Handling the Biblical Text

Robert L. Plummer. 40 Questions About Interpreting the Bible. Ed. Benjamin L. Merkle. Grand Rapids: Kregel, 2010. 347 pages.

There is a certain irony associated with books on biblical interpretation. They are arguably among the most important works in print (insofar as they shed light on the Bible), and yet they are often so steeped in technical nomenclature, pedantic theories, and less than engaging prose, that few Christians give them serious attention. This isn’t to say that we should avoid such books—au contraire. When I finally girded my loins and dove into the interpretive conundrums of the synoptic problem and speech act theory, for instance, I found hermeneutical gems which have enriched my exegetical method ever since. Unfortunately, however, few of these books are accessible enough for a pastor to recommend to the uninitiated congregant.

Thankfully, Robert Plummer’s volume titled 40 Questions about Interpreting the Bible is now available. The genius of Plummer’s work is its combination of academic heft with accessibility, substance with clarity, thoroughness which is at the same time relevant to all Christians. Thus, it’s not simply the cookies he’s putting on the bottom shelf; he’s delivered every course of the hermeneutical meal—from “What is the Bible” to “Theological Interpretation of Scripture”—and laid it out in a manner that is appealing and digestible.

In his foreword, Andreas Köstenberger offers a helpful synopsis of the kinds of questions that Plummer addresses: “Who introduced chapters and verse divisions regularly found in our current Bibles? What do we mean by “autographs”? What is the proper definition of “inerrancy”? How were the biblical manuscripts copied and transmitted over the centuries? What is the oldest extant fragment of the New Testament canon? What is the Apocrypha? Is the canon closed? What is the best available English Bible translation? What is the overarching message of the Bible? Why can’t people agree on what the Bible means? [Plummer] has, in essence, provided us with a book on biblical interpretation broken up into digestible bits and pieces, using a format that makes it easier to stomach a subject that often gets stuck in beginning students’ throats” (9).

The structure of 40 Questions consists of four parts:

(1.) Getting Started: Text, Canon, and Translation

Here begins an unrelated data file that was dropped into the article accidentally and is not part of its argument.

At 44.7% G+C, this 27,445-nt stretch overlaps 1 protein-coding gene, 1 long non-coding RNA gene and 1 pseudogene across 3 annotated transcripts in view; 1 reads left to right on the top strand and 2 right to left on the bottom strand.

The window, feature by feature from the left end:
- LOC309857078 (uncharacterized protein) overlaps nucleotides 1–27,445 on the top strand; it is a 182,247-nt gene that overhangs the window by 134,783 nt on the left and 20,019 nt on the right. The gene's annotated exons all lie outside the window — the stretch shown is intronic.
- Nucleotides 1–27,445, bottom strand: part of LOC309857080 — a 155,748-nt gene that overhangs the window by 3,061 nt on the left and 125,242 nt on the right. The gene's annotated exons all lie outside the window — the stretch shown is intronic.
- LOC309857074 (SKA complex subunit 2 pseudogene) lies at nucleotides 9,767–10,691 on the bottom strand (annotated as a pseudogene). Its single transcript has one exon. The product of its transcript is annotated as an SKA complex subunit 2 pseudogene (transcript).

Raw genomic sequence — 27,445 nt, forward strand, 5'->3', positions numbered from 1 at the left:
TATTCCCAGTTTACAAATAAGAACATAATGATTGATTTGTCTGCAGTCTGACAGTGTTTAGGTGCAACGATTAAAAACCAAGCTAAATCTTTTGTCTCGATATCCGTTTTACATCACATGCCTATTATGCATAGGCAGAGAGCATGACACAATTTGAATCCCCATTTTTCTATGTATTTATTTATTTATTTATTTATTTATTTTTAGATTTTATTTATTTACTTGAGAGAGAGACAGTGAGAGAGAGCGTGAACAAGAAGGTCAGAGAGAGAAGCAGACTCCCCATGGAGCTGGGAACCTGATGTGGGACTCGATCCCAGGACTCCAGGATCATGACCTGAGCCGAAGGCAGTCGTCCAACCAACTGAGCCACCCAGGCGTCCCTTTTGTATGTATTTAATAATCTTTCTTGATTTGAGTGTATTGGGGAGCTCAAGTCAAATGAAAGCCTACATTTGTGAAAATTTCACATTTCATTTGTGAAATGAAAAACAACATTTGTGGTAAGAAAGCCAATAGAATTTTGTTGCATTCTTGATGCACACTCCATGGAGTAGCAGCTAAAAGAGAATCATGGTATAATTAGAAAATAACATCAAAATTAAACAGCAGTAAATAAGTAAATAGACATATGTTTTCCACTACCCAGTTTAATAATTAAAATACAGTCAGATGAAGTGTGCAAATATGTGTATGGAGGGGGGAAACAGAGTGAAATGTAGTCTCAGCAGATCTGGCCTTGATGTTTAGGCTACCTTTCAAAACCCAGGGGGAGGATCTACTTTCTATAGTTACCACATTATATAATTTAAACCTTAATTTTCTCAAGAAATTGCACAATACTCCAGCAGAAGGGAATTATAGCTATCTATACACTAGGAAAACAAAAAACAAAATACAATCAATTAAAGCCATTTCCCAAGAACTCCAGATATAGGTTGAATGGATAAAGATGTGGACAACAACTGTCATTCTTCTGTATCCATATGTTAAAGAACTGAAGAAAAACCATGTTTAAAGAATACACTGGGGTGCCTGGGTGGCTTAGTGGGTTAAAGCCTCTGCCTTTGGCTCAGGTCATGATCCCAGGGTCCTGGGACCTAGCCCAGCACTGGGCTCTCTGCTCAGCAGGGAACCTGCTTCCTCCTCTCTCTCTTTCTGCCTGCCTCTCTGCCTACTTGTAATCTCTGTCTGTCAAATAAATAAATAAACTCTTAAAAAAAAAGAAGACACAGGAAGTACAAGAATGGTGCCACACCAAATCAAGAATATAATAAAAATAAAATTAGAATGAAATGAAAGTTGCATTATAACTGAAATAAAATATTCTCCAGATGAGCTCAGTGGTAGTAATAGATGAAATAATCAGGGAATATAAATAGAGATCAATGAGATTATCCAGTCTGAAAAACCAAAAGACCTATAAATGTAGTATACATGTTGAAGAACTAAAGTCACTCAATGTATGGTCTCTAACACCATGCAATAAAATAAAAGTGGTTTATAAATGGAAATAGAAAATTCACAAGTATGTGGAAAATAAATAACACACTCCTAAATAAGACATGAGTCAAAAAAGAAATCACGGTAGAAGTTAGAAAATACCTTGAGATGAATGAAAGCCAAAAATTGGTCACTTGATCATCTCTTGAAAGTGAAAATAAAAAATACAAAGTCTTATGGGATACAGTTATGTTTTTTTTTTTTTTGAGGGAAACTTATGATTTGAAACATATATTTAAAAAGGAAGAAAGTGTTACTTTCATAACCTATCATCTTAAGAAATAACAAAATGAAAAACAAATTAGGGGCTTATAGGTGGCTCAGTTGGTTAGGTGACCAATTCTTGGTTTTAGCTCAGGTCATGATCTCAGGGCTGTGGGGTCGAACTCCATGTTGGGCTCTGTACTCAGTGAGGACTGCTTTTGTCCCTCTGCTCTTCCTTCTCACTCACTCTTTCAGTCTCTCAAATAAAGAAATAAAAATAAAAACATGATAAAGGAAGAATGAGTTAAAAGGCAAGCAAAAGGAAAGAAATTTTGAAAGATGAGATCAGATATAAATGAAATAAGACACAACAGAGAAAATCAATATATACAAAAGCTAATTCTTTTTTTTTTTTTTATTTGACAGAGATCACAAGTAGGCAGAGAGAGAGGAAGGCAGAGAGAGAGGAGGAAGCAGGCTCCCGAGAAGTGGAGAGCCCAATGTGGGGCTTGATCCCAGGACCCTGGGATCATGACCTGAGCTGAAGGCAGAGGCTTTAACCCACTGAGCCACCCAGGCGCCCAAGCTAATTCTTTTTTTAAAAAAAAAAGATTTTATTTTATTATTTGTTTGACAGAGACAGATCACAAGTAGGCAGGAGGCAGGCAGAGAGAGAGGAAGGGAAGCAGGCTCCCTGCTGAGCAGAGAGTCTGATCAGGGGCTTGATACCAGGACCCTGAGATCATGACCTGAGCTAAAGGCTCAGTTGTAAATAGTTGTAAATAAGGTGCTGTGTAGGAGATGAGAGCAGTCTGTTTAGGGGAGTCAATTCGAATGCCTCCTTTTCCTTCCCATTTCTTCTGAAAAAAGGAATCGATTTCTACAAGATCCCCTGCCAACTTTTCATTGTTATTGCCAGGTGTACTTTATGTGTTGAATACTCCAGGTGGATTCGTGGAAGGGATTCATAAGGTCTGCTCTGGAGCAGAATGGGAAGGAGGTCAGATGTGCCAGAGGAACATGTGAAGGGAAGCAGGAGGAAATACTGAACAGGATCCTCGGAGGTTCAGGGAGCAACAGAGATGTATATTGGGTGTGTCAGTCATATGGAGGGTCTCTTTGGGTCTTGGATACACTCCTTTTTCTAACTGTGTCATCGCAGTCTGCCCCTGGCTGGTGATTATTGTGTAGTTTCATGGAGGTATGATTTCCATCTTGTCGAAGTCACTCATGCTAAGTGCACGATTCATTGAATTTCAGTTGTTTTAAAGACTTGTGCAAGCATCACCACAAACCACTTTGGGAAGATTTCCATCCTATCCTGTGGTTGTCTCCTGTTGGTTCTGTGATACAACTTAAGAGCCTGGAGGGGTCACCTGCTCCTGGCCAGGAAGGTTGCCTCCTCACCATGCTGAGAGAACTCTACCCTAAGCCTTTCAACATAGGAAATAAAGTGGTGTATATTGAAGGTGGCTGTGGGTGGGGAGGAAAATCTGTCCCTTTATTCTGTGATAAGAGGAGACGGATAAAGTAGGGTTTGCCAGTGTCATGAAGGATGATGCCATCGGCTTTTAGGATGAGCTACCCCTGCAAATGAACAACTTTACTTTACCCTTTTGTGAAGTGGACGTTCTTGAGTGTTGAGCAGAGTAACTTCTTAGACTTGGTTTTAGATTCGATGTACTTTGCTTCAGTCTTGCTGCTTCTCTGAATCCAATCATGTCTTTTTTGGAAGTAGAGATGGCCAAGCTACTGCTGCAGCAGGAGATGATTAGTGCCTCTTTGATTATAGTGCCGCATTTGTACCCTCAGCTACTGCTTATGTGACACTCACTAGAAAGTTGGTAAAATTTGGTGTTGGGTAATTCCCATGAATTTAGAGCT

(2.) Approaching the Bible Generally (a.) Questions Related to Interpretation (b.) Questions Related to Meaning
(3.) Approaching Specific Texts (a.) Shared Genres: Questions Applying Equally to Old and New Testaments (b.) Primarily Old Testament Genres (c.) Primarily New Testament Genres
(4.) Issues in Recent Discussion.

Organized around common FAQs, the format allows readers to select whichever issue happens to be of interest. There is also good reason to move progressively from beginning to the end. The overall link and flow leads one from basic questions of the Bible’s nature to ways of navigating through specific hermeneutical challenges.

The pages dedicated to each question have a clear, uniformed shape. After providing the historical background and general context of a particular issue, Plummer walks readers through interpretive principles, proposing different possible approaches, examining Scripture, considering contributions of history, exposing flaws, marshaling evidence, before finally suggesting an answer. The scope of these lessons is broad enough to instill confidence that Plummer knows what he’s talking about, yet not so broad that it gets bogged down in obfuscated detail. This thoroughness is also evidenced in the healthy number of footnotes that appear on most pages, which in addition to citing sources also provide explication of an idea, suggestions of resources for further study, or in some instances application of a devotional thought.

After each of the 40 answers there are “Reflection Sections” and another “For Further Study,” with recommendations of additional books and resources. This is the other feature that makes it so well suited for the local church. Consider, for instance, these reflection questions chosen randomly (172-173):

1. Has anyone ever accused you of picking and choosing your morality from the Bible? How did you respond?
2. Do you feel confident explaining why Christians are not to obey food laws or sacrificial laws in the Old Testament? Try giving a brief explanation. Be sure to cite Scripture to support your answers.
3. Read Judges 11. Is the behavior of Jephthah prescriptive or descriptive? How do you know?
4. In Romans 16:16, Paul writes, “Greet one another with a holy kiss.” In what way is this command applicable today? Explain.

I suppose the part of 40 Questions that I most appreciate—in addition to being a wonderful primer for students, accessible to laypersons, and an overall good summary of how to handle the Old and New Testaments—is its consistent emphasis upon Bible study as a means toward worship. As Plummer writes in his postscript:

Imagine that you and I are talking together on a warm summer day. I describe in details the delicious flavor of a new ice cream treat. I then pull one from a box and offer it to you. As you sink your teeth into the snack, you are suddenly struck by a rubbery, bland sensation in your mouth. A nearly invisible cellophane wrapper around the ice cream has prevented you from enjoying it.

This book is like a cellophane wrapper. I have spent a lot of time talking about the Bible, but unless you, the reader, actually pick up God’s Word and savor it for yourself, this bland wrapper of a book will soon be forgotten. If, however, I succeed in motivating you to read, pray, sing, and meditate on the Scriptures, then this book will have served its purpose. May the God and Father of our Lord Jesus Christ, by the power of the Holy Spirit, guide you on a lifetime of delight in his Word (327).

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